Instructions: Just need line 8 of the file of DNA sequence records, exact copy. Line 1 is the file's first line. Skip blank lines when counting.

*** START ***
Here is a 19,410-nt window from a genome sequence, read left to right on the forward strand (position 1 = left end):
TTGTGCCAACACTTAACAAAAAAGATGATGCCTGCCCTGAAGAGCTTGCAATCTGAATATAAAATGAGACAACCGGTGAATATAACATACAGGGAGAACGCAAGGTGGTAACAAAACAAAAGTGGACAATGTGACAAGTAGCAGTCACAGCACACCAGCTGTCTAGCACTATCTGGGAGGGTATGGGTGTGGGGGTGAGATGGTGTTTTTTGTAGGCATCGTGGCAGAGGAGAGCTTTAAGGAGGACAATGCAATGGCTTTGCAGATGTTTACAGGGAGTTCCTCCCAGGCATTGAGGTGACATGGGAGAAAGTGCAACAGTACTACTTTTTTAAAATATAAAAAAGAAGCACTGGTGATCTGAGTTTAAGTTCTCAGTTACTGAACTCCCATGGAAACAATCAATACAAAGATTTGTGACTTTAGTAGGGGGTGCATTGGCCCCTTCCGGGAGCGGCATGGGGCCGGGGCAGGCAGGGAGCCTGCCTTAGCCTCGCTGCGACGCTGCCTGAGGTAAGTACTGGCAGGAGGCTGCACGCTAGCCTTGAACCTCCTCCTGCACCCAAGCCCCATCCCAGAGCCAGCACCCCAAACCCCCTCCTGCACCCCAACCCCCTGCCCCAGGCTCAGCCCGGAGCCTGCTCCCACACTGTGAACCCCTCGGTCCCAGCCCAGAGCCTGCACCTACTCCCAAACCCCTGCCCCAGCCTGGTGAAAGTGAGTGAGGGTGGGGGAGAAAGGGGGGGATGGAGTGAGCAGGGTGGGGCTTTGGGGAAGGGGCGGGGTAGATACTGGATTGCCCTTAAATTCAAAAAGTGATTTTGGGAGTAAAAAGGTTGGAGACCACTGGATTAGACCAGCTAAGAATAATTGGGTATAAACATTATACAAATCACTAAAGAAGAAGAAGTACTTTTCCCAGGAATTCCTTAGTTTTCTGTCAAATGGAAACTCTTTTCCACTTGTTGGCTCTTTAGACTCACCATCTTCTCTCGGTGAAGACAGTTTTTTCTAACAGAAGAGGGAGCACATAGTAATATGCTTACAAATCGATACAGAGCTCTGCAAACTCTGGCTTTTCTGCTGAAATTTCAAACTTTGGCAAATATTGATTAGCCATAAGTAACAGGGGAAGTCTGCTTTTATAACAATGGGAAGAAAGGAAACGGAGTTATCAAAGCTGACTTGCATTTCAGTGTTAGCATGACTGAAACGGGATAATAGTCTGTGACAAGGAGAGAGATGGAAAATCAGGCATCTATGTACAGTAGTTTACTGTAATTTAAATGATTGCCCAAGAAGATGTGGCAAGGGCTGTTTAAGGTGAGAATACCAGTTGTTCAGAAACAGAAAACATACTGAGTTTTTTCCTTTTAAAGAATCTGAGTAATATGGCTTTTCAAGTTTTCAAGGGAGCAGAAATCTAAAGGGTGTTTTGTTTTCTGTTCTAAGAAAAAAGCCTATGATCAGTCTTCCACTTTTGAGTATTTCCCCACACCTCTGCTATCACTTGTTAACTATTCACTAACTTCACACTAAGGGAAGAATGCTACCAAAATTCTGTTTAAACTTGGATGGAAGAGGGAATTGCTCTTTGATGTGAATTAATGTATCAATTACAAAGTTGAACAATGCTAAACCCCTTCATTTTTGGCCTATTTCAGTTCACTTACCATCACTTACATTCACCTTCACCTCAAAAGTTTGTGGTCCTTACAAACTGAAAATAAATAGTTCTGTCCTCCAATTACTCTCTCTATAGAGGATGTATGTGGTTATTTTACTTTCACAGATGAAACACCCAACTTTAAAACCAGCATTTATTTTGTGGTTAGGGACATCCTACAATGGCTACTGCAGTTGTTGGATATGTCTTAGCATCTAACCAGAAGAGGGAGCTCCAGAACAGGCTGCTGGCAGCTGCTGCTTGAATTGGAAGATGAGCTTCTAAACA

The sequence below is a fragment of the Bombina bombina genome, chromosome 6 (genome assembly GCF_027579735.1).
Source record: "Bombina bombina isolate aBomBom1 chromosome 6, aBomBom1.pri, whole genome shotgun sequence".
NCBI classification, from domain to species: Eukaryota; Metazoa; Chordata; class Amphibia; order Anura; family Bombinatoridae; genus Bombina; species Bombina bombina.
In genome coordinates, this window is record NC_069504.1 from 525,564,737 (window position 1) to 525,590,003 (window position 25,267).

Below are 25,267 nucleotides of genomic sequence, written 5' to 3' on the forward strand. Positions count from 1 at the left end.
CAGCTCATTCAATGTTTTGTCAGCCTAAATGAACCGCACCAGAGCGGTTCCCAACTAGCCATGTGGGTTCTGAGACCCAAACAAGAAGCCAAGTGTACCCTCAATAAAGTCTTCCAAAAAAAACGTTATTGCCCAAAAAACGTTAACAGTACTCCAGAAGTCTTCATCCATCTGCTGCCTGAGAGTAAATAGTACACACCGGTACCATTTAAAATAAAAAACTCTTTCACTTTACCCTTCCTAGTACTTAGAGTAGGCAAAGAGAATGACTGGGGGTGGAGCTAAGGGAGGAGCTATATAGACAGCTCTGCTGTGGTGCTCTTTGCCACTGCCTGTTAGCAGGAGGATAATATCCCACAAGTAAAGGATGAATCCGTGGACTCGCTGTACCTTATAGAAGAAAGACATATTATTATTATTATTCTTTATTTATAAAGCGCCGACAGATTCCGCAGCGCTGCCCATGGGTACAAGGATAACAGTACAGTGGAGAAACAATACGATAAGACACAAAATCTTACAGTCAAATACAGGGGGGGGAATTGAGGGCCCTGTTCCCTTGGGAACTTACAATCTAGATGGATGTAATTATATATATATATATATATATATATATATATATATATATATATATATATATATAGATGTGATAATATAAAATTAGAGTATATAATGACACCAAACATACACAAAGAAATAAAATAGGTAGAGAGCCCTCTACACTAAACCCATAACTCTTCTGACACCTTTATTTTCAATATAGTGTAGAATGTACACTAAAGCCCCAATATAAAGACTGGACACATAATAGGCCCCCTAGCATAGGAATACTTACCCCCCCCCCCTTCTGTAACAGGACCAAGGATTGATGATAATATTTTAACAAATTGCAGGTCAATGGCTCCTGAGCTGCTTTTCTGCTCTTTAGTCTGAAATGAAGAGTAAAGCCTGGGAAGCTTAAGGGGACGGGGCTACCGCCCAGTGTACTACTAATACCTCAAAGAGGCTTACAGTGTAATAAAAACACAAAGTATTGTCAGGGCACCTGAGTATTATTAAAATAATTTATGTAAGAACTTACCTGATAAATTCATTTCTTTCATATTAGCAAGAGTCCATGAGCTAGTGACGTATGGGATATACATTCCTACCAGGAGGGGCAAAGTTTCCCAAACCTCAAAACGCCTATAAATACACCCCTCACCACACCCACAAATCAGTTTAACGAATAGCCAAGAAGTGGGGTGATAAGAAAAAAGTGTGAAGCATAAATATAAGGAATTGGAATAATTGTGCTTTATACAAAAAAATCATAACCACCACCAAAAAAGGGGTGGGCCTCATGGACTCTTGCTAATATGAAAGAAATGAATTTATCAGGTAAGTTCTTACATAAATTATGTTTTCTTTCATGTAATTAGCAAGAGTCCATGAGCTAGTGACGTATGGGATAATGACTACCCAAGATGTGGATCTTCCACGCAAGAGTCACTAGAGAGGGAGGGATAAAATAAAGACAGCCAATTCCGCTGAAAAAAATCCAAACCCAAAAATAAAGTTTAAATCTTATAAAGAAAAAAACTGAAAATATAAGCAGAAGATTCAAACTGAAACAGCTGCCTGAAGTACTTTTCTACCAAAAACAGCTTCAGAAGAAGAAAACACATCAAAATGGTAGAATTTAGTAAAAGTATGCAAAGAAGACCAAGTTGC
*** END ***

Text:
CAGCTCATTCAATGTTTTGTCAGCCTAAATGAACCGCACCAGAGCGGTTCCCAACTAGCCATGTGGGTTCTGAGACCCAAACAAGAAGCCAAGTGTACCCTCAATAAAGTCTTCCAAAAAAAACGTTATTGCCCAAAAAACGTTAACAGTACTCCAGAAGTCTTCATCCATCTGCTGCCTGAGAGTAAATAGTACACACCGGTACCATTTAAAATAAAAAACTCTTTCACTTTACCCTTCCTAGTACTTAGAGTAGGCAAAGAGAATGACTGGGGGTGGAGCTAAGGGAGGAGCTATATAGACAGCTCTGCTGTGGTGCTCTTTGCCACTGCCTGTTAGCAGGAGGATAATATCCCACAAGTAAAGGATGAATCCGTGGACTCGCTGTACCTTATAGAAGAAAGACATATTATTATTATTATTCTTTATTTATAAAGCGCCGACAGATTCCGCAGCGCTGCCCATGGGTACAAGGATAACAGTACAGTGGAGAAACAATACGATAAGACACAAAATCTTACAGTCAAATACAGGGGGGGGAATTGAGGGCCCTGTTCCCTTGGGAACTTACAATCTAGATGGATGTAATTATATATATATATATATATATATATATATATATATATATATATATATATATATAGATGTGATAATATAAAATTAGAGTATATAATGACACCAAACATACACAAAGAAATAAAATAGGTAGAGAGCCCTCTACACTAAACCCATAACTCTTCTGACACCTTTATTTTCAATATAGTGTAGAATGTACACTAAAGCCCCAATATAAAGACTGGACACATAATAGGCCCCCTAGCATAGGAATACTTACCCCCCCCCCCTTCTGTAACAGGACCAAGGATTGATGATAATATTTTAACAAATTGCAGGTCAATGGCTCCTGAGCTGCTTTTCTGCTCTTTAGTCTGAAATGAAGAGTAAAGCCTGGGAAGCTTAAGGGGACGGGGCTACCGCCCAGTGTACTACTAATACCTCAAAGAGGCTTACAGTGTAATAAAAACACAAAGTATTGTCAGGGCACCTGAGTATTATTAAAATAATTTATGTAAGAACTTACCTGATAAATTCATTTCTTTCATATTAGCAAGAGTCCATGAGCTAGTGACGTATGGGATATACATTCCTACCAGGAGGGGCAAAGTTTCCCAAACCTCAAAACGCCTATAAATACACCCCTCACCACACCCACAAATCAGTTTAACGAATAGCCAAGAAGTGGGGTGATAAGAAAAAAGTGTGAAGCATAAATATAAGGAATTGGAATAATTGTGCTTTATACAAAAAAATCATAACCACCACCAAAAAAGGGGTGGGCCTCATGGACTCTTGCTAATATGAAAGAAATGAATTTATCAGGTAAGTTCTTACATAAATTATGTTTTCTTTCATGTAATTAGCAAGAGTCCATGAGCTAGTGACGTATGGGATAATGACTACCCAAGATGTGGATCTTCCACGCAAGAGTCACTAGAGAGGGAGGGATAAAATAAAGACAGCCAATTCCGCTGAAAAAAATCCAAACCCAAAAATAAAGTTTAAATCTTATAAAGAAAAAAACTGAAAATATAAGCAGAAGATTCAAACTGAAACAGCTGCCTGAAGTACTTTTCTACCAAAAACAGCTTCAGAAGAAGAAAACACATCAAAATGGTAGAATTTAGTAAAAGTATGCAAAGAAGACCAAGTTGC